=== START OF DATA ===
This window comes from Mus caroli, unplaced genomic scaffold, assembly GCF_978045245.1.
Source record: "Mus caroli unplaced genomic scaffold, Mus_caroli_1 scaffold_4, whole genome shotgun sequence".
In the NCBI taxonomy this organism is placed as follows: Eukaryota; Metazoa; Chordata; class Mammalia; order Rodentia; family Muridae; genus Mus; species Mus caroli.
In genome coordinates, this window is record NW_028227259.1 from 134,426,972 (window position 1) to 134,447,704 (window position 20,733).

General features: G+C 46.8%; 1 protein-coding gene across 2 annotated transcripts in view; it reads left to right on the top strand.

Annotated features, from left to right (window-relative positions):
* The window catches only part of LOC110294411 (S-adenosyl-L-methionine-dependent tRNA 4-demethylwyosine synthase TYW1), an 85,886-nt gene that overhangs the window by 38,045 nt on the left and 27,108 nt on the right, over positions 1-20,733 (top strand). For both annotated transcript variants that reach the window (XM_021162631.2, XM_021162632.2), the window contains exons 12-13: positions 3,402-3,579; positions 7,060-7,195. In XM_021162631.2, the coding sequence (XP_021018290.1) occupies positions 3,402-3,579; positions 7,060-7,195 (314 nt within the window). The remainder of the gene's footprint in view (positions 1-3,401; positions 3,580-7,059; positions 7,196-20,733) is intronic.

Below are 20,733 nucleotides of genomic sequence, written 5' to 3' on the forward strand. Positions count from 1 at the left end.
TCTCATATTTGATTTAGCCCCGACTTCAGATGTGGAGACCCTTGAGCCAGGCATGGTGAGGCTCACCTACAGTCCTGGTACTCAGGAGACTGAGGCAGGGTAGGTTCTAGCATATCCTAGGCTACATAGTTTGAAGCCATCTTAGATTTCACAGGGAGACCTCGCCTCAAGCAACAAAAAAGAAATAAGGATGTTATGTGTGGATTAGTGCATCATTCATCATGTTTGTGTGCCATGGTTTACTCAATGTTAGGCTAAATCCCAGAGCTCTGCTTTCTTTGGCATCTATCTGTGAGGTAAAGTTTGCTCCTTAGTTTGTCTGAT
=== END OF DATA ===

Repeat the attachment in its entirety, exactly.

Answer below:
This window comes from Mus caroli, unplaced genomic scaffold, assembly GCF_978045245.1.
Source record: "Mus caroli unplaced genomic scaffold, Mus_caroli_1 scaffold_4, whole genome shotgun sequence".
In the NCBI taxonomy this organism is placed as follows: Eukaryota; Metazoa; Chordata; class Mammalia; order Rodentia; family Muridae; genus Mus; species Mus caroli.
In genome coordinates, this window is record NW_028227259.1 from 134,426,972 (window position 1) to 134,447,704 (window position 20,733).

General features: G+C 46.8%; 1 protein-coding gene across 2 annotated transcripts in view; it reads left to right on the top strand.

Annotated features, from left to right (window-relative positions):
* The window catches only part of LOC110294411 (S-adenosyl-L-methionine-dependent tRNA 4-demethylwyosine synthase TYW1), an 85,886-nt gene that overhangs the window by 38,045 nt on the left and 27,108 nt on the right, over positions 1-20,733 (top strand). For both annotated transcript variants that reach the window (XM_021162631.2, XM_021162632.2), the window contains exons 12-13: positions 3,402-3,579; positions 7,060-7,195. In XM_021162631.2, the coding sequence (XP_021018290.1) occupies positions 3,402-3,579; positions 7,060-7,195 (314 nt within the window). The remainder of the gene's footprint in view (positions 1-3,401; positions 3,580-7,059; positions 7,196-20,733) is intronic.

Below are 20,733 nucleotides of genomic sequence, written 5' to 3' on the forward strand. Positions count from 1 at the left end.
TCTCATATTTGATTTAGCCCCGACTTCAGATGTGGAGACCCTTGAGCCAGGCATGGTGAGGCTCACCTACAGTCCTGGTACTCAGGAGACTGAGGCAGGGTAGGTTCTAGCATATCCTAGGCTACATAGTTTGAAGCCATCTTAGATTTCACAGGGAGACCTCGCCTCAAGCAACAAAAAAGAAATAAGGATGTTATGTGTGGATTAGTGCATCATTCATCATGTTTGTGTGCCATGGTTTACTCAATGTTAGGCTAAATCCCAGAGCTCTGCTTTCTTTGGCATCTATCTGTGAGGTAAAGTTTGCTCCTTAGTTTGTCTGAT